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Archie Manning Expresses Concern Over ‘Wild West’ NIL Landscape

As the latest Manning quarterback prodigy — Arch Manning — continues his recruitment process, his grandfather — Archie Manning — has aired his concerns over name, image and likeness (NIL).

With donors increasingly striking deals with players before they sign letter of intents nowadays, Archie Manning said at the first annual Nick Saban Legacy Award ceremony Monday in Birmingham that he doesn’t want the game he loves to become ruined by NIL.

“I wish they were a little more uniform in nature throughout the school,” Archie Manning said, via Sports Illustrated. “It’s like the wild, wild west. I do know I love the game of college football and I don’t want it ruined.”

TEXAS TAKES THE LEAD IN RACE FOR ARCH MANNING, GEORGIA & ALABAMA REMAIN INVOLVED

Per the latest valuations, Arch Manning’s NIL value is estimated to be between $2.5-$3 million by the time football season rolls around. The class of 2023 No. 1 prospect appears to have narrowed his list of schools down to three: Texas, Georgia and Alabama.

WHAT SIDE OF NIL SHOULD WE PAY ATTENTION TO? — OUTKICK 360

Like the 1971 NFL second-overall pick, others in the college football community have expressed their concerns with NIL. During this week’s NIL meetings in Phoenix, Colorado athletic director Rick George said that some of the tactics used by schools are unacceptable.

“This is the time we have to put our stake in the ground,” George said. “This is not acceptable. What we’re doing is not good for intercollegiate athletics, and it has got to stop.”


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Written by Nick Geddes

Nick is a 2021 graduate of the University of Central Florida with a bachelor's degree in journalism and a minor in political science. Nick is a life-long sports fan who is proud to say he suffered through 15 years of Bucs futility to witness a Super Bowl victory in 2020. Nick has a passion for writing and is proud to represent OutKick. Follow me on Twitter @NickGeddesNews and on Instagram @nick.geddes.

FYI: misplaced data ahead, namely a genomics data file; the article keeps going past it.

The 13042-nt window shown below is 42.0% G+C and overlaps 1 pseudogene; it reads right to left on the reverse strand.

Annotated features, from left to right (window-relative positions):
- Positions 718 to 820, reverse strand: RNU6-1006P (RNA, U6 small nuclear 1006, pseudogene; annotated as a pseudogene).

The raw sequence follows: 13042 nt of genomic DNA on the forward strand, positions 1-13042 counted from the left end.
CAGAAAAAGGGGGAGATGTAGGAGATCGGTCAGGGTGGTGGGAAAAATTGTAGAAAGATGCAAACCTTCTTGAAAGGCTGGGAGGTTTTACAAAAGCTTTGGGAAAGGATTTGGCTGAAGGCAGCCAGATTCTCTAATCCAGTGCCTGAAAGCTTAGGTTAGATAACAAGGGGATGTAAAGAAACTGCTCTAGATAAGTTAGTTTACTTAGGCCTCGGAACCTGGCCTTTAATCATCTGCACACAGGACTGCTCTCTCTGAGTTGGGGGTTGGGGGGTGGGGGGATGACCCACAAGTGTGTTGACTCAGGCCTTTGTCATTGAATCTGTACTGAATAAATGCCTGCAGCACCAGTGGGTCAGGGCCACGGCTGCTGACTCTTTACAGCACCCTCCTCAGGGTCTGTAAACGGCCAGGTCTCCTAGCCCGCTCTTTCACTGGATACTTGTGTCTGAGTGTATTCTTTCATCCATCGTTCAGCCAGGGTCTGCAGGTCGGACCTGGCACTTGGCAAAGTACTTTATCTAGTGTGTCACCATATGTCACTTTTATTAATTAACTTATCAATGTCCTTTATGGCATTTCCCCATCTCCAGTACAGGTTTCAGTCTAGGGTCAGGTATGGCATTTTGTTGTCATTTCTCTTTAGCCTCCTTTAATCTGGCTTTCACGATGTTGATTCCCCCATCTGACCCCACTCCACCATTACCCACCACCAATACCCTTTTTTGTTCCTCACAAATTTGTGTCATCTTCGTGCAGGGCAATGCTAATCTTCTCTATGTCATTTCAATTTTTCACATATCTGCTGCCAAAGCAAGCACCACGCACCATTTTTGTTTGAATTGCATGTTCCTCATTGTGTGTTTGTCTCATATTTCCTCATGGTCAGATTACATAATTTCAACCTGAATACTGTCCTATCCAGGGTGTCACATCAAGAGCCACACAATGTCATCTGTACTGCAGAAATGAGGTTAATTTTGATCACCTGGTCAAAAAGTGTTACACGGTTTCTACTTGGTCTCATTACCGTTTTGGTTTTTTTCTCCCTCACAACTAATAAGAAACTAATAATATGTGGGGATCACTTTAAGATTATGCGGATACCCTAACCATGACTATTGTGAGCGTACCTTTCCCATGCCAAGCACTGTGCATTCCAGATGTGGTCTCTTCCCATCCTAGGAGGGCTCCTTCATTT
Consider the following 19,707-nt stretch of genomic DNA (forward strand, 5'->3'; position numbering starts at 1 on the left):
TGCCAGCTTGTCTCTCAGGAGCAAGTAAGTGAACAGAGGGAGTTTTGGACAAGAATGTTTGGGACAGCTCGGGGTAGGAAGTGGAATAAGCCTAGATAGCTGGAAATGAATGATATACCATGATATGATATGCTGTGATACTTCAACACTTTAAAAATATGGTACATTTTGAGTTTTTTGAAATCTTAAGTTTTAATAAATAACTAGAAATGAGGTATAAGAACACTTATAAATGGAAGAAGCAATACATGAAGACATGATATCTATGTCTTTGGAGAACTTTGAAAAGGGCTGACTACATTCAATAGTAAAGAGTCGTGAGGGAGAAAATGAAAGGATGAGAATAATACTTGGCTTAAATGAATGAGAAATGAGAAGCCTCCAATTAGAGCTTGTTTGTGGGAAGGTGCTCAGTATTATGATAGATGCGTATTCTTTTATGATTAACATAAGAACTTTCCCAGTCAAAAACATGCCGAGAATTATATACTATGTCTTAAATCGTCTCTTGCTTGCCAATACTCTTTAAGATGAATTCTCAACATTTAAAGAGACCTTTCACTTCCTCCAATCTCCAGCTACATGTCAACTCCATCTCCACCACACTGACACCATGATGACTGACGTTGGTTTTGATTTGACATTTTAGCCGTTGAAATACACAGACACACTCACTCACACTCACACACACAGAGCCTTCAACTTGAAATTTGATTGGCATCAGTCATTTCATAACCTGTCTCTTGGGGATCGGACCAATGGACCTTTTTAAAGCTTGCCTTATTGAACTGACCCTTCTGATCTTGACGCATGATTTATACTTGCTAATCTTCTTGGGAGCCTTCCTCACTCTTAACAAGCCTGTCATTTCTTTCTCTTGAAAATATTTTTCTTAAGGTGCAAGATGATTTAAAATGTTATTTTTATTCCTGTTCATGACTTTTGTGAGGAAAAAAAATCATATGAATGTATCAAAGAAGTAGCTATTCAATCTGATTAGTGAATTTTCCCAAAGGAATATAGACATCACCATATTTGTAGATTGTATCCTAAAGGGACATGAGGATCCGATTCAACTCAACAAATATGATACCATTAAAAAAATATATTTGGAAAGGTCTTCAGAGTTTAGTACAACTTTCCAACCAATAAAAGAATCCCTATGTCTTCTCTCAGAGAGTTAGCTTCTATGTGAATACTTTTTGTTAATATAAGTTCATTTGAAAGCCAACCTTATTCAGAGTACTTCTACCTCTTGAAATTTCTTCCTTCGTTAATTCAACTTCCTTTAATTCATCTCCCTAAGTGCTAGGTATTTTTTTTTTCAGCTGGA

4 Comments

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  1. I’m always intrigued by people that have the position that everyone but the players making millions is fine but once the players start making money it’s ruining the game. As if the universities turning collegiate sports into a money printing machine didn’t ruin the game. As if coaches recruiting kids by preaching loyalty then bolting the next day for millions elsewhere while the kid is stuck didn’t ruin the game.

    • Players making $$$ is not the issue. They’re entitled to every single dime. It’s the effect on recruiting – wildly different interpretations of NIL, different size booster organizations, different levels of involvement by the coaches and universities etc – it’s crazy. This only makes the rich get richer. Not that college football and hoops are not dominated by at most 10 schools…but it would be nice for a regulated NIL playing field. Having a Commish is probably the only way.

  2. For years the two most oft-quoted examples for “the student-athletes” (wink, wink) being paid were …. #1: “His grandmother died and he can’t afford a bus ticket home to attend her funeral” …. #2: “He can’t afford a pizza with his buddies on Friday nights.”
    .
    $300,000 and a freakin’ Lamborghini seems to have solved those two issues … huh?
    .
    After all the Yadda Yadda … 95% of CFB fans simply want to “beat their Most Hated Rival”. They will employ situational ethics to justify WHATEVER it takes to accomplish that.
    .

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